Introduce Yourself as an Expert to Editors

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July 11, 2017

There is one aspect of publicity that we get asked about the most: how do I get quoted or featured as an expert in a publication? Event pros want to be that go-to person for editors and writers on those evergreen topics that will be covered in the media time and time again, but just don’t know where to start. I have found that a lot of press successes start with a simple introduction of yourself to the right editors at the right media outlets, which is both as easy and as difficult as it sounds.

When I started my business, the first thing I sought out to do was penetrate the local market. So I put my research hat on and looked into all of the outlets that were featuring wedding content, found the right person, and wrote a brief email introduction that included my bio, an invitation to collaborate on future articles, and a thank you for being considered. Why is that effective? Because there are countless writers, editors, and publishers out there with all sorts of article ideas, but they don’t have always have the necessary sources at their fingertips.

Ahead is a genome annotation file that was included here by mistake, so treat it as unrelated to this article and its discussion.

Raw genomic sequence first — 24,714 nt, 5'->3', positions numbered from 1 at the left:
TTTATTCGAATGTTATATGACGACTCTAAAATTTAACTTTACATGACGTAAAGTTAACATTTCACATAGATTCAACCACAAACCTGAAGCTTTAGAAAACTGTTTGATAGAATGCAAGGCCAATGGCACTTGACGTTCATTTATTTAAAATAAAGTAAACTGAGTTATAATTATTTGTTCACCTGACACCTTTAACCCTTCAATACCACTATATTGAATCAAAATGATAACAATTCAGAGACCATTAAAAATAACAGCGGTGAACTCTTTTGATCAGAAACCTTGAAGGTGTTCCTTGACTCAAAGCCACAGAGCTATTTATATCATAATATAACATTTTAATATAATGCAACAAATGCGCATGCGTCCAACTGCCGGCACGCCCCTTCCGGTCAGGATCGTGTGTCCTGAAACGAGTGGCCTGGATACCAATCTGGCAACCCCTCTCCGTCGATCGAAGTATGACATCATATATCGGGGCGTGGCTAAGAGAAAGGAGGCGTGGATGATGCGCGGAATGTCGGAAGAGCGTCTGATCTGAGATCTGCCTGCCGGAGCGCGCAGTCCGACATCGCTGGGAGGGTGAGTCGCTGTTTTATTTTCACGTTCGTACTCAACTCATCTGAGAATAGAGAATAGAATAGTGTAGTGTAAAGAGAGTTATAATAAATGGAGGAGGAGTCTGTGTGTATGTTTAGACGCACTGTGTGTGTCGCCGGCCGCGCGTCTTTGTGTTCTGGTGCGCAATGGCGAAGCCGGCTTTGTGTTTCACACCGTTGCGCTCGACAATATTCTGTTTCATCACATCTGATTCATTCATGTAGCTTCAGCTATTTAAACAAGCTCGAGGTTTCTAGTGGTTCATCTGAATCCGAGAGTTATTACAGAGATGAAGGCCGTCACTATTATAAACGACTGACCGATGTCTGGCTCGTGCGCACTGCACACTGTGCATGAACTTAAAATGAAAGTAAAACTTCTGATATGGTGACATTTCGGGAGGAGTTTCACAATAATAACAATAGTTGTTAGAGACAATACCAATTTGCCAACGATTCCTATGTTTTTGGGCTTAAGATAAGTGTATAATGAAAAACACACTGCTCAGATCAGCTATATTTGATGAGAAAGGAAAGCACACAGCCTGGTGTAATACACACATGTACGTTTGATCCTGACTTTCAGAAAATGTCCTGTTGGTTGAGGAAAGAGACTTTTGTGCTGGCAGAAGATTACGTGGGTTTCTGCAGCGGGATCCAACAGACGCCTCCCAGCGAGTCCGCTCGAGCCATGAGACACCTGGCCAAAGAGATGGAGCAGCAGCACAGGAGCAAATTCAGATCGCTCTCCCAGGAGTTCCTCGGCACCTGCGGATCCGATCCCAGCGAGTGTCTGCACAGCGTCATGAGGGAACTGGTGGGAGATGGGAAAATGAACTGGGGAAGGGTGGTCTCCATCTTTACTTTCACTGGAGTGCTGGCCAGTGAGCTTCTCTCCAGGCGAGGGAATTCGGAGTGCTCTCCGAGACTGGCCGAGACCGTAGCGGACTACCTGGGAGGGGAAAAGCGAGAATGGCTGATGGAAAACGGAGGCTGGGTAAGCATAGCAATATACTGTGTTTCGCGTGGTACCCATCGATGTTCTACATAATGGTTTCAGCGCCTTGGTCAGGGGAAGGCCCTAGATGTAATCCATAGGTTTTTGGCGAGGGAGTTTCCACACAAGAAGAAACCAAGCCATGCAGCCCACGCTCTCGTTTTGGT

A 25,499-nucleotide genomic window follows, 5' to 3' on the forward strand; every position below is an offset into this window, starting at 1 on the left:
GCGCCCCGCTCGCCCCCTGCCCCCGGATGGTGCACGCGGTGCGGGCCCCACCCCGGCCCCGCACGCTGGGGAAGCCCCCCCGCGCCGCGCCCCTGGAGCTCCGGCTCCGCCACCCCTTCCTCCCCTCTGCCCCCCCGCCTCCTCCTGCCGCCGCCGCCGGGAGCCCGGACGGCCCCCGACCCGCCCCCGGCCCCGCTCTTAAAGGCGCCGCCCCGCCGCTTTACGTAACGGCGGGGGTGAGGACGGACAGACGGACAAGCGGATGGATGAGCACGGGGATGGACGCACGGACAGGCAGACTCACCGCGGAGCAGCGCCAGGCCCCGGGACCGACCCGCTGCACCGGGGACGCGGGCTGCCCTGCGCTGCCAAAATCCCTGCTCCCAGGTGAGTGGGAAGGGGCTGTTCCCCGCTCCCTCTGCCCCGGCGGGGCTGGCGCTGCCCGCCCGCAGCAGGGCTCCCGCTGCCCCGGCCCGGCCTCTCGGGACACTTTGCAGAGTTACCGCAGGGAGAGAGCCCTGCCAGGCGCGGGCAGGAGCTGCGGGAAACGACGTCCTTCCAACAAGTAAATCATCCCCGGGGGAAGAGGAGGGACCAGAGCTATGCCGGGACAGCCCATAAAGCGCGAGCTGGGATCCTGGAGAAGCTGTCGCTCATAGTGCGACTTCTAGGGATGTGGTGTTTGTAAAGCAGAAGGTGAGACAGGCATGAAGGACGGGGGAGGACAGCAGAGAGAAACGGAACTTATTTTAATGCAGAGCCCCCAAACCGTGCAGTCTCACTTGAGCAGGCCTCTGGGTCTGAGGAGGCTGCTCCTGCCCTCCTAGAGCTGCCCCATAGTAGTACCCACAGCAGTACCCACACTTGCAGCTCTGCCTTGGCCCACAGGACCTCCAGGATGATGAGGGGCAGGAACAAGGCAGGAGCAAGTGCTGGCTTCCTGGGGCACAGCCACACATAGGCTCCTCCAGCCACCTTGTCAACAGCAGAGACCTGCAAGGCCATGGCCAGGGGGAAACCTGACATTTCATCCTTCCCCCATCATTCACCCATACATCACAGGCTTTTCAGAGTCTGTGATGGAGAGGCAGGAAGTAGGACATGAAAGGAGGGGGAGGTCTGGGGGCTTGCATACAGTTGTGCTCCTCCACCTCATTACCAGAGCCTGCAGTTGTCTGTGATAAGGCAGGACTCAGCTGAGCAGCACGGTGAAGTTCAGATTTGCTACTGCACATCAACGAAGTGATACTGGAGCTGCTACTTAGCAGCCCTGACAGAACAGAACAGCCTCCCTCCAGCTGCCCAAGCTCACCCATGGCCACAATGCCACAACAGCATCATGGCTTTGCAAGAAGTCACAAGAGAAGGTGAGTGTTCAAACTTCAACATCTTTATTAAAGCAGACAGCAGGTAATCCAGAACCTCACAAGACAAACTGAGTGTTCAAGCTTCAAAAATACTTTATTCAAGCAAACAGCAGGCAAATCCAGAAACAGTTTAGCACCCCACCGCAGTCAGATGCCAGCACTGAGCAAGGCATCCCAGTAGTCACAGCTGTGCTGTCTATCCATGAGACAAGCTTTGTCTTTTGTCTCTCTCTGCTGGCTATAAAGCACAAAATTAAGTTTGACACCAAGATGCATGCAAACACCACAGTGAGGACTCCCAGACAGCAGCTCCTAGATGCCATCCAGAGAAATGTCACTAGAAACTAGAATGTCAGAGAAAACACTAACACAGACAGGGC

So, how do you do it? Let’s dive in below:

Where to Contact
First things first, identify three outlets that you are interested in and would like to be involved with. Why three? It’s best to start out with a small number so that you can see what works, what didn’t work, and what should be tweaked before introducing yourself to the masses. Which outlets you decide to contact is at your own discretion, but be sure you are asking yourself, do they help you meet your goals? Will they get you in front of your target audience? Is this the right fit for my business?

Who to Contact
Pick the areas of expertise that you want to focus on and search those keywords on the site. For example: catering, event planning, weddings, bat mitzvahs, etc. Read the articles that pop up and see if you find any patterns in who is doing the writing on those topics. Once you’ve identified a relevant writer, find their contact information. This can sometimes be easier said than done. If you aren’t able to find it on the website, turn to Google, LinkedIn and Twitter- you may have to do some digging, but don’t give up!

The Pitch
When you’re ready to actually write the editor, you want to make sure that you are short and sweet. It should be an e-mail that includes a short bio about yourself, how you can assist them, and of course thank them for keeping you in mind- simple as that.

Remember, putting yourself in front of editors and writers shouldn’t be a short-term strategy. It’s going to take time, and you may not hear back from everyone you get in touch with. Keep trying and your efforts will eventually pay off.

Meghan Ely is the owner of wedding PR and wedding marketing firm OFD Consulting. Ely is a sought-after speaker, adjunct professor in the field of public relations, and a self-professed royal wedding enthusiast. 

 

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